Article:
mean by patience — that many of them
do not have that patience.
Second, everybody needs to acknowledge and understand that they need to
localize in Asia-Pacific, whether it is
their products or it is their themes. If
they don’t localize, it is only a matter of
time before they will have to.
Third, think big for APAC. What I
mean is, don’t look at APAC as just one
or two countries. We need executives to
look at APAC from a broader lens, as a
portfolio, because at some point in time,
one country may be making money for
them as the other country may not, and
What are some common misperceptions
about the region?
The first one is what I was talking about
earlier, the misconception that you
can make money in three years — it’s a
very typical one. The second one is the
fact that China is going down and the
misconception is that, hence, let’s look
somewhere else. That is a wrong strategy, because if you look somewhere
else now, you will never be able to enter
China again. China is going down for
the right reasons. The third is, a lot of
companies think that when they’re
coming in from Europe and the U.S.,
they will find a similar regulatory environment to what we have in the U.S.,
which is not going to be the case.
They need to be open-minded that
things are going to be loose, things are
going to be hazy, and things are going to
be in the gray zone. Hence, how do they
navigate through that is the question.
How do they ensure that they work
with the right partners who help them
navigate through all those loopholes in
the regulatory system?
Are there business trends that are
particularly relevant to the business-events industry?
There will be continued sustainable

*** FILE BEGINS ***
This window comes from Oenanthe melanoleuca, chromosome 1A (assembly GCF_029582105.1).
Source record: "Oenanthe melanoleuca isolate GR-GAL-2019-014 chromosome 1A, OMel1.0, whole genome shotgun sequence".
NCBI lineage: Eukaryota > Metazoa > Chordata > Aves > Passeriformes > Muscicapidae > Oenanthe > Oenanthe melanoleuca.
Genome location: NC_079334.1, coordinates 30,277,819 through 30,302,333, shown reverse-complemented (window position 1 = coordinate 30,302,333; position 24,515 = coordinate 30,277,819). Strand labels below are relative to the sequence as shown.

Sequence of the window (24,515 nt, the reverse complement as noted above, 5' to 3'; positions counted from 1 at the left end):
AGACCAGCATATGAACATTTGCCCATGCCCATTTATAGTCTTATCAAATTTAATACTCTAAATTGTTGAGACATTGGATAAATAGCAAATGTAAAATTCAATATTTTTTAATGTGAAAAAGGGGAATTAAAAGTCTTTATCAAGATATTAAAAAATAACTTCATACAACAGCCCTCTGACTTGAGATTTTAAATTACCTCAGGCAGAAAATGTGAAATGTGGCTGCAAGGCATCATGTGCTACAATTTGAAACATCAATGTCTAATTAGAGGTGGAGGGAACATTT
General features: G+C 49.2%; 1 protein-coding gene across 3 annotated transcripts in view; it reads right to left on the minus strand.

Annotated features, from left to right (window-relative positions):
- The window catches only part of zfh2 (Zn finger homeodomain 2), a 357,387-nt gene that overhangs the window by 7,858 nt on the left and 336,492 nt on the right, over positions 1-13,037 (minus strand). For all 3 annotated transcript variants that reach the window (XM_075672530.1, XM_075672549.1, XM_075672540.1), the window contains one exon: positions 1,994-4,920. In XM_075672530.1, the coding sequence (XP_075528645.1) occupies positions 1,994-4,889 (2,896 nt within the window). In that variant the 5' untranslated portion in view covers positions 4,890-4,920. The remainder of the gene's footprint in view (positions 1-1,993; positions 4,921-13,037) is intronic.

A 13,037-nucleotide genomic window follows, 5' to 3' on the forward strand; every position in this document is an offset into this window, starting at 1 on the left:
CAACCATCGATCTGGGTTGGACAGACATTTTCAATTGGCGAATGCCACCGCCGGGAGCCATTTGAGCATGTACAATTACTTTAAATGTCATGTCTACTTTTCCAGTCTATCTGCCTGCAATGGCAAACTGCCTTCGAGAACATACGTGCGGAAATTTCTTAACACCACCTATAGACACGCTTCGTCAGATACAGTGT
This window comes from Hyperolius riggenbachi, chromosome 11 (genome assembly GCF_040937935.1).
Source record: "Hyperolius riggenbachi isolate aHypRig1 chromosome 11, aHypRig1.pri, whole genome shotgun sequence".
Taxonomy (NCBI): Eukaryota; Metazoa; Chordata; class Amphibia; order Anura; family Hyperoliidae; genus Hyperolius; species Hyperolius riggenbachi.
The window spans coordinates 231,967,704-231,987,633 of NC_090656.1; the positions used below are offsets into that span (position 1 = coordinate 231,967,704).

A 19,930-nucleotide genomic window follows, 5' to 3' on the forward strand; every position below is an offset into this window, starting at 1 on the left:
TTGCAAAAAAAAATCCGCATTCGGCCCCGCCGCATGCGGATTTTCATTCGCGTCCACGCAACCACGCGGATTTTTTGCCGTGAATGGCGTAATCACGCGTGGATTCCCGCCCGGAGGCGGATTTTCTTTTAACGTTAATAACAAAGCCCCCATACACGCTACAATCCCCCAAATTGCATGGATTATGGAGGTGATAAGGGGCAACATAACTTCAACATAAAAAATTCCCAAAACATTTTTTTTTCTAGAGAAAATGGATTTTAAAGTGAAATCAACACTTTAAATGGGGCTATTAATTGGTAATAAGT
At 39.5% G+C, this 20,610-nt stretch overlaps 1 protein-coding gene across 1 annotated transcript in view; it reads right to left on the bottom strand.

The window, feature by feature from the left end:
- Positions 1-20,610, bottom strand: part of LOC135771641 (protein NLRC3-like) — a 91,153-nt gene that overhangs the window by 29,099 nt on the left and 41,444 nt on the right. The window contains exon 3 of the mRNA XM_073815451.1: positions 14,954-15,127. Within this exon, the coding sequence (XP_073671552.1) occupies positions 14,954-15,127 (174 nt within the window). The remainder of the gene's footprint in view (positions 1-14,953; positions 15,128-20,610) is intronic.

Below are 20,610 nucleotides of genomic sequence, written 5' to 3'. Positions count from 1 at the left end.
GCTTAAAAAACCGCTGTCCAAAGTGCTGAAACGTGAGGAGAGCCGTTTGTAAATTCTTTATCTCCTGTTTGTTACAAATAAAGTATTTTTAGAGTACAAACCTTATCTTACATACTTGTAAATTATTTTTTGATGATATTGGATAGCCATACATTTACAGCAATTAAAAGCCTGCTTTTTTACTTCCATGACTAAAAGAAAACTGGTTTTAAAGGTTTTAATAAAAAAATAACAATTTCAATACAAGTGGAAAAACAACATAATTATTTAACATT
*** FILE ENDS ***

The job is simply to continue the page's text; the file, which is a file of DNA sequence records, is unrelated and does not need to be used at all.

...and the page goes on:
growth in the region despite economic
and political instability. The Association of Southeast Asian Nations
[ASEAN] will be growing very fast,
and all countries will gain despite the
U.S. pulling out of the Trans-Pacific
Partnership. [Editor’s note: ASEAN
countries include Indonesia, Malaysia,
the Philippines, Singapore, Thailand,
Brunei, Cambodia, Laos, Myanmar, and
Vietnam.] Thirdly, China and India
are too big to offer any country-level
opportunities, so the way we help plant
businesses is to help companies identify in China and India opportunities at
the sub-national level, at the provincial
level, and the city level. Picking your
spots is a must. .
Barbara Palmer is senior editor and director
of digital content for Convene.
ON THE WEB
Bhavya Sehgal will appear as
the opening speaker at the 2017
PCMA Global Professionals
Conference – APAC, which will
be held in Bangkok, Thailand, on
Aug. 28–31. For more information,
‘They need to be open-minded that things are going to be loose, things are
going to be hazy, and things are going to be in the gray zone. Hence, how do
they navigate through that is the question.’